Esperanza Spalding Wins Best New Artist Grammy

Berklee Office of Communications
February 14, 2011
Click on the photo of Esperanza Spalding '05 to enlarge it and view a slideshow of her years at Berklee.
From Spalding's 2004 student profile on
Spalding performs at the 2005 Roxbury Community College Rising Starr Jazz Series.
The alumna returns. Spalding performs at Berklee's David Friend Recital Hall in 2009.
Spalding addresses an audience in 2005.
In 2005
During 2009 performance
Taking a solo in 2005
Spalding in 2003.
The Berklee Scholarship Jazz group in 2004. From left: Andrew Jones '04, Donald Lee '06, Hidemi Murase '04, Esperanza Spalding '04, Nir Felder '05, and Percussion Department Assistant Chair Yoron Israel
Spalding introduces herself to honoree Ron Carter after Berklee's commencement concert in 2005.
Photo provided by the artist
Photo by Liz Linder
Photo by Phil Farnsworth
Photo by Phil Farnsworth
Photo by Phil Farnsworth
Photo by Phil Farnsworth
Photo by Phil Farnsworth
Photo by Phil Farnsworth
Photo by Nick Balkin
Photo by Nick Balkin
Photo by Phil Farnsworth

Making history as the first jazz musician to capture the Best New Artist Grammy, bassist, vocalist, and composer Esperanza Spalding '05 earned the coveted honor on Feb. 13, edging out higher profile artists Justin Bieber, Florence & the Machine, Drake, and Mumford & Sons. This marks the second time a Berklee alumna was recognized with this award; Paula Cole '90 was the recipient in 1997.

Among several other Berklee alumni to win Grammys this year, Spalding is keeping good company, bringing the college alumni's cumulative Grammy honors to over 200.

"I can hardly express what a surprise and thrill it was Sunday night to receive my first Grammy," says Spalding. "I am still overwhelmed with emotion and gratitude for all of the people who believed in my music and who voted for me. This is a truly inspiring moment!"

Spalding recognized the significance of winning the award as a jazz artist. "We all know that jazz artists aren't typically nominated in this category, so that alone is special about the award this year," she says. 

Hailing from Portland, Oregon, Spalding was first inspired to pursue music after seeing Yo-Yo Ma perform on Mister Roger's Neighborhood at the age of 5. She learned classical violin for a decade before discovering the bass at 15, and started making her mark as a working musician before coming to Berklee, where she began exploring her own signature sound. She's collaborated with the likes of Patti Austin, Prince, Herbie Hancock, and Stevie Wonder, and performed at the White House, earning accolades from President Barack Obama. Berklee's president Roger H. Brown told Down Beat magazine that Spalding "incorporates her voice with her instrument in a way in which neither is the accompanist."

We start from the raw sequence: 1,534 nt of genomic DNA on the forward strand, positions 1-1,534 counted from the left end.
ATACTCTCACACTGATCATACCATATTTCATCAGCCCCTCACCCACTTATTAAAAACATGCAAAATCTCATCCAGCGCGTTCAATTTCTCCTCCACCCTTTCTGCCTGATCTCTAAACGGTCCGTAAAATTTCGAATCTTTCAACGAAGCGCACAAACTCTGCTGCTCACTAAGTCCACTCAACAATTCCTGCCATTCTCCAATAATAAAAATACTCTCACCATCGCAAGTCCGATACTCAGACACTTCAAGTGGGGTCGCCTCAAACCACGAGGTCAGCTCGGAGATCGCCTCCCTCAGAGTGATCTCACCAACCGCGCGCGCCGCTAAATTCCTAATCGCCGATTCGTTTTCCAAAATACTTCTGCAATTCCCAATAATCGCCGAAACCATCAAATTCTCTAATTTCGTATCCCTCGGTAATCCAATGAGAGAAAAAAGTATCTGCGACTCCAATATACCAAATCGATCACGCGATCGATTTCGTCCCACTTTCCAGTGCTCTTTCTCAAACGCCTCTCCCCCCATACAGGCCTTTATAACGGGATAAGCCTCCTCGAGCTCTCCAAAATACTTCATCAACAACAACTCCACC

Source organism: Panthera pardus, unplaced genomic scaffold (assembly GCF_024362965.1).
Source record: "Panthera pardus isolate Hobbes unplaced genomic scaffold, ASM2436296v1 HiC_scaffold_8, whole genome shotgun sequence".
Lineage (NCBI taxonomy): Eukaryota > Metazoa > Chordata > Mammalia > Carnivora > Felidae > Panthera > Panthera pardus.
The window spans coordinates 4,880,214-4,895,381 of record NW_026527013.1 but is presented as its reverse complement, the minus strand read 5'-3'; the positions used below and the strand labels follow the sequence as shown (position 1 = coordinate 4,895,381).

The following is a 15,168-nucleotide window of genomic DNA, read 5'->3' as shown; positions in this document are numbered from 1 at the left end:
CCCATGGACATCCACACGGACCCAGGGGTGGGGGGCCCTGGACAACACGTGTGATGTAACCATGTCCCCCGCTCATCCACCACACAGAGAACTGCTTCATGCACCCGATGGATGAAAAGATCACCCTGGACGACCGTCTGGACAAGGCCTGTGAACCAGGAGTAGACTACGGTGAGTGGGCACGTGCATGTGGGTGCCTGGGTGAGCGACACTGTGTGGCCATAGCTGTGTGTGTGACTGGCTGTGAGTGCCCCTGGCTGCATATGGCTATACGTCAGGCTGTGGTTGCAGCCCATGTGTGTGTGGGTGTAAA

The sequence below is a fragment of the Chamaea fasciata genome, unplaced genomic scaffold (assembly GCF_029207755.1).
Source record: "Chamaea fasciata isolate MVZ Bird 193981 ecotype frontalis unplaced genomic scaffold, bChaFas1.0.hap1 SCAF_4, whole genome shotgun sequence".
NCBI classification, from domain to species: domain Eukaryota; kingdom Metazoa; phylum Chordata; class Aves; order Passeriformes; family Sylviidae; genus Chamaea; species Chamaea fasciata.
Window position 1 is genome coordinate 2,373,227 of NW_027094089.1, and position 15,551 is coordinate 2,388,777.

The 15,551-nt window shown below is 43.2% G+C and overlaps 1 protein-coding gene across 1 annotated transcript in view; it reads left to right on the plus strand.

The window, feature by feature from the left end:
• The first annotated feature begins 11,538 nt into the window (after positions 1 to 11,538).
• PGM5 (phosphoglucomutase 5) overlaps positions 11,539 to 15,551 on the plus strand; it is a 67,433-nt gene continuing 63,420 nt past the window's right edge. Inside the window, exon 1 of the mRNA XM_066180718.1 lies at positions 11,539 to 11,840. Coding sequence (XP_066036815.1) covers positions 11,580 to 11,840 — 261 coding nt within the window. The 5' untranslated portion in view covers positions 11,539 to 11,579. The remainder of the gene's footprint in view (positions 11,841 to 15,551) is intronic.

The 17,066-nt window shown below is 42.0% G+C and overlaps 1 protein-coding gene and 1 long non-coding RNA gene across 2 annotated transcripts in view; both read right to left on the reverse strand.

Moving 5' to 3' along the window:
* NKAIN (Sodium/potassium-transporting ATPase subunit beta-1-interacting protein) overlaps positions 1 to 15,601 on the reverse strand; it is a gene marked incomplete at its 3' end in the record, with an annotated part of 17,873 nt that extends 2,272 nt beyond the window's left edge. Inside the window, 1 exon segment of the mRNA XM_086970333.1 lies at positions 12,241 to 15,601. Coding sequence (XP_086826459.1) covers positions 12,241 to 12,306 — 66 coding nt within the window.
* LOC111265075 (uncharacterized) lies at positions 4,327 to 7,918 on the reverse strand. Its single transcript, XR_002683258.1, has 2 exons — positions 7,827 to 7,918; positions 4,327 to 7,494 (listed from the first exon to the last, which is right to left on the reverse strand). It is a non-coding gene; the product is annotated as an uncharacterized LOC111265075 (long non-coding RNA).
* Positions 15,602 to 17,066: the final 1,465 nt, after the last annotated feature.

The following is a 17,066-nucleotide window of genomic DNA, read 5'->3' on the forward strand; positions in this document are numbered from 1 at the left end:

Spalding is hopeful that the spotlight of her win will cast an awareness on the scope of jazz. "Someone who saw the telecast and says, 'Esperanza who?' might go and check out my record. Well, the next record they thumb through in the 'S's in the jazz section will be completely different. That's what makes this music so exciting, and I bet people who don't consider themselves jazz lovers would love a lot of what's happening right now if they just got a chance to hear it—which would, of course, require the music and artists to get some more publicity. So may this bright moment for me also be a bright moment for my colleagues."

Read Spalding's former Berklee teachers' memories of her student days at Berklee Blogs.


Interview with Esperanza Spalding



Student profile (2004)



Spalding performs in a 2009 White House tribute to Stevie Wonder.




Spalding performs on Austin City Limits in 2009.



After Spalding made her first appearance on the Late Show with David Letterman, the host called her, "The coolest person we've ever had on the show."